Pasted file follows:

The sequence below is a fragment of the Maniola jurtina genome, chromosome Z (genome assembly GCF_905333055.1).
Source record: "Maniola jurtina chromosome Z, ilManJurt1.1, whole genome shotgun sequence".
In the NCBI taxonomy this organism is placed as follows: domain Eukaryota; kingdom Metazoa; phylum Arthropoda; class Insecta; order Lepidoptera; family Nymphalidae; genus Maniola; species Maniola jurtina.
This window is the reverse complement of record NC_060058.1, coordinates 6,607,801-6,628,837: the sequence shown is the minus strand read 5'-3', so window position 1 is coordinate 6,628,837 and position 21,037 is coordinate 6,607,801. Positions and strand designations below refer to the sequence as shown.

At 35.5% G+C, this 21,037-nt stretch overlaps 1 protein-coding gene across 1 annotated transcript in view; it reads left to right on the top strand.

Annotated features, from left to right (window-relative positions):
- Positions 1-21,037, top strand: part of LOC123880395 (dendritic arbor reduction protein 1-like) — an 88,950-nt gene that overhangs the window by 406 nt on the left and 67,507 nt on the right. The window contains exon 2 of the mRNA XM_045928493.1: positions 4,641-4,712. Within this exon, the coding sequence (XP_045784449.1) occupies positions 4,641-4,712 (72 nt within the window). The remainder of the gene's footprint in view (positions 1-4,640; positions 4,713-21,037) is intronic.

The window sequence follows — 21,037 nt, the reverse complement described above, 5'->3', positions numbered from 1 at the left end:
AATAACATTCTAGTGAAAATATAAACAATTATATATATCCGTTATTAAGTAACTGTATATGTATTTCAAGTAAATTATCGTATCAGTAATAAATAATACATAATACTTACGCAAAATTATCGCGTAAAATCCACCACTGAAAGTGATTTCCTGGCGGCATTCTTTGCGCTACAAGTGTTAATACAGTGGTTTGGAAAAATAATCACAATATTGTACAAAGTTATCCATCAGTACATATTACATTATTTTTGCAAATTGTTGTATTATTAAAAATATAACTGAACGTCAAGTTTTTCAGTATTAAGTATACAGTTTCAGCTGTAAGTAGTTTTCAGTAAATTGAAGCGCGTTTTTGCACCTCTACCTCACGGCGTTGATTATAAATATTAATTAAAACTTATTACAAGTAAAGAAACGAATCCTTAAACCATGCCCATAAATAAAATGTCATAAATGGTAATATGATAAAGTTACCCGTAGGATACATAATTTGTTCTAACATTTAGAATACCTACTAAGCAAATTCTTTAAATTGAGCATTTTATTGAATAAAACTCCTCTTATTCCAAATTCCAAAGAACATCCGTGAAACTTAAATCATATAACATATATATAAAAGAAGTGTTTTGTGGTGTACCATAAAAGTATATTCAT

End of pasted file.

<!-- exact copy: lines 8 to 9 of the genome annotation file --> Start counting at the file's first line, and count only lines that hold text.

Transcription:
The window sequence follows — 21,037 nt, the reverse complement described above, 5'->3', positions numbered from 1 at the left end:
AATAACATTCTAGTGAAAATATAAACAATTATATATATCCGTTATTAAGTAACTGTATATGTATTTCAAGTAAATTATCGTATCAGTAATAAATAATACATAATACTTACGCAAAATTATCGCGTAAAATCCACCACTGAAAGTGATTTCCTGGCGGCATTCTTTGCGCTACAAGTGTTAATACAGTGGTTTGGAAAAATAATCACAATATTGTACAAAGTTATCCATCAGTACATATTACATTATTTTTGCAAATTGTTGTATTATTAAAAATATAACTGAACGTCAAGTTTTTCAGTATTAAGTATACAGTTTCAGCTGTAAGTAGTTTTCAGTAAATTGAAGCGCGTTTTTGCACCTCTACCTCACGGCGTTGATTATAAATATTAATTAAAACTTATTACAAGTAAAGAAACGAATCCTTAAACCATGCCCATAAATAAAATGTCATAAATGGTAATATGATAAAGTTACCCGTAGGATACATAATTTGTTCTAACATTTAGAATACCTACTAAGCAAATTCTTTAAATTGAGCATTTTATTGAATAAAACTCCTCTTATTCCAAATTCCAAAGAACATCCGTGAAACTTAAATCATATAACATATATATAAAAGAAGTGTTTTGTGGTGTACCATAAAAGTATATTCAT